Egypt has a record-high number of journalists who are imprisoned in the country, a press watchdog said Thursday, condemning the “unprecedented” danger that journalists working in Egypt face.
The Committee to Protect Journalists (CPJ), in its report, found that at least 18 Egyptian journalists were being held for reasons mostly related to their reporting, and added that the number is the highest since the organization began keeping records on imprisoned journalists in 1990.
Khaled al-Balshy, head of a local committee on press freedom, told Reuters that the number was significantly higher, and put it at over 30. "We are in the worst climate for journalism in Egypt's history," he reportedly said.
The CPJ report also deplored the conditions in which the journalists were held.
“The arrests of journalists in Egypt are often violent and involve beatings, abuse, and raids of their homes and confiscation of their property ... prison cells are often unclean and overcrowded. In letters from prison, some journalists wrote that they often do not see sunlight for weeks; others described the torture of prisoners, including the use of electric shocks,” it said.
Most of the imprisoned journalists were accused by the military government of Abdel Fattah el-Sisi of belonging to the outlawed Muslim Brotherhood group, which has been designated a terrorist organization by the government.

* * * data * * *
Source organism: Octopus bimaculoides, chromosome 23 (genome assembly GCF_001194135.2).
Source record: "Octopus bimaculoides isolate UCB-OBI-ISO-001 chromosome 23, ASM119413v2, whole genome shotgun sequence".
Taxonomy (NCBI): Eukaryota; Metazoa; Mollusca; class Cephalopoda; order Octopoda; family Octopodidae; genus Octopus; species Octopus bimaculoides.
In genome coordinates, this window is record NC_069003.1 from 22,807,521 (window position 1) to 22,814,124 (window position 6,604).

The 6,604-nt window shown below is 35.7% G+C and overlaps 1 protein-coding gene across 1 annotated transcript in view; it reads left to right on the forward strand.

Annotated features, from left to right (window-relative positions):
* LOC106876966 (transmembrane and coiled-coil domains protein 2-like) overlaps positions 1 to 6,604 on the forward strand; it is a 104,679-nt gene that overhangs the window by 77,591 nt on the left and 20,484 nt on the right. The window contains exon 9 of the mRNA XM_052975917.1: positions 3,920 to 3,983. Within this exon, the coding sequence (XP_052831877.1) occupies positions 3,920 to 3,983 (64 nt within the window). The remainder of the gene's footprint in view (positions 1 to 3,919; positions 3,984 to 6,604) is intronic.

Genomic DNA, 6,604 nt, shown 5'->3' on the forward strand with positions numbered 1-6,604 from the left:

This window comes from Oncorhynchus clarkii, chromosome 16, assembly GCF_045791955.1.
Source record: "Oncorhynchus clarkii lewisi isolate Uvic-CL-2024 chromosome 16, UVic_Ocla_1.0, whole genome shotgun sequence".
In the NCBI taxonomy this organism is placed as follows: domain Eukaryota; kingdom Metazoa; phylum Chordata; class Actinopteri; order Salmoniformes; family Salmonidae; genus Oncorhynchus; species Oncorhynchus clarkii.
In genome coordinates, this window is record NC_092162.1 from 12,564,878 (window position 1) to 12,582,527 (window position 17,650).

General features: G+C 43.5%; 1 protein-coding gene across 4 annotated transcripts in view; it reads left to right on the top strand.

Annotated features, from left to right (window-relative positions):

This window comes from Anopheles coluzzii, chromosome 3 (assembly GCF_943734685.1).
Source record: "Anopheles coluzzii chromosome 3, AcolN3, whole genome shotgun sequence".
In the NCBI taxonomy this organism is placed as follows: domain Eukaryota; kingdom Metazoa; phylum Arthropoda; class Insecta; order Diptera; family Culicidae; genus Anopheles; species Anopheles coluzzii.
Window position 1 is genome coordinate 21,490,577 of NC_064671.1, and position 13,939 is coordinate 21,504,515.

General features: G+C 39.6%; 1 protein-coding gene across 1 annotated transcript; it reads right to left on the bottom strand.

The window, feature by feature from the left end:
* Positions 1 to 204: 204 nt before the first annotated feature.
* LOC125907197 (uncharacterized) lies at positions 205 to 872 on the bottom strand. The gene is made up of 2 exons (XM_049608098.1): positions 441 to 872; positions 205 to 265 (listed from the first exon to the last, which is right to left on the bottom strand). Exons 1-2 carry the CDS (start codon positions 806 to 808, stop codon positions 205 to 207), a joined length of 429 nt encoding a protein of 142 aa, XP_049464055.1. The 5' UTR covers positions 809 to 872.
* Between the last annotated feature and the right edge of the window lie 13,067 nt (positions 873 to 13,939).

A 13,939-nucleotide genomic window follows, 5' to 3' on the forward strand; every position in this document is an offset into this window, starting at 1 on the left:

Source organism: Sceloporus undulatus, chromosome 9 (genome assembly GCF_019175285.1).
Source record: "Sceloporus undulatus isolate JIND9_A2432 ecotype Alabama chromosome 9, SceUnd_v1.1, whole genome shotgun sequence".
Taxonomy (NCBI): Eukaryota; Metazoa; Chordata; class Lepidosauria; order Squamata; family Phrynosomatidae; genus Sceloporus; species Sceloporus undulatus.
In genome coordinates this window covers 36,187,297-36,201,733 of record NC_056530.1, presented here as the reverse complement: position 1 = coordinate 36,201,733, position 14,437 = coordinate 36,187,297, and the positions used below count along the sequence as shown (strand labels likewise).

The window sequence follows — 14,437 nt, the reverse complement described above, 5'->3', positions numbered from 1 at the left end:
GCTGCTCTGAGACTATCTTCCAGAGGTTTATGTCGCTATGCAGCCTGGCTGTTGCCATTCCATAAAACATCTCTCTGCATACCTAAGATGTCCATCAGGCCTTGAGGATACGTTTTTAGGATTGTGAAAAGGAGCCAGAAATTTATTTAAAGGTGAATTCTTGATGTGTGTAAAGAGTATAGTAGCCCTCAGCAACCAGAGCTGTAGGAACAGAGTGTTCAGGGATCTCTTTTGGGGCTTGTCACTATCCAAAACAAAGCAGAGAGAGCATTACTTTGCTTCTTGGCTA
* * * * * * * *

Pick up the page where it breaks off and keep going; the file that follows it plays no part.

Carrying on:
The current government says the Muslim Brotherhood, which was previously in power under the government of Mohammad Morsi before he was deposed in 2011, is a threat to national safety. It has sentenced hundreds of people accused of being members of the group, including its leader, to death, a move that has been condemned by international rights groups and opposition activists.
Six of the imprisoned journalists documented in the CPJ report were sentenced to life in prison, a charge that was handed out at a mass trial of 51 defendants.
Cairo denied the CPJ’s allegations that the arrests were politically motivated. "These numbers are not accurate and this report is not objective," an unnamed government source told Reuters.
However, the detailed description of the cases in the report alleged that most of them were jailed for covering protests, airing anti-government views or reporting on abuses against people accused of being affiliated to the Muslim Brotherhood.
The issue of press rights in Egypt has drawn international condemnation after the country banned or forced the closure of several outlets including Al Jazeera and the Turkish agency Anadolu.
Also on Thursday, the retrial of two Al Jazeera journalists -- accused of aiding the Muslim Brotherhood -- was set to begin. The journalists and Al Jazeera have denied any affiliation with the group. Another Al Jazeera journalist was briefly detained in Germany on an Egyptian warrant. He was released Monday without being charged and accused Germany of being manipulated by Egypt.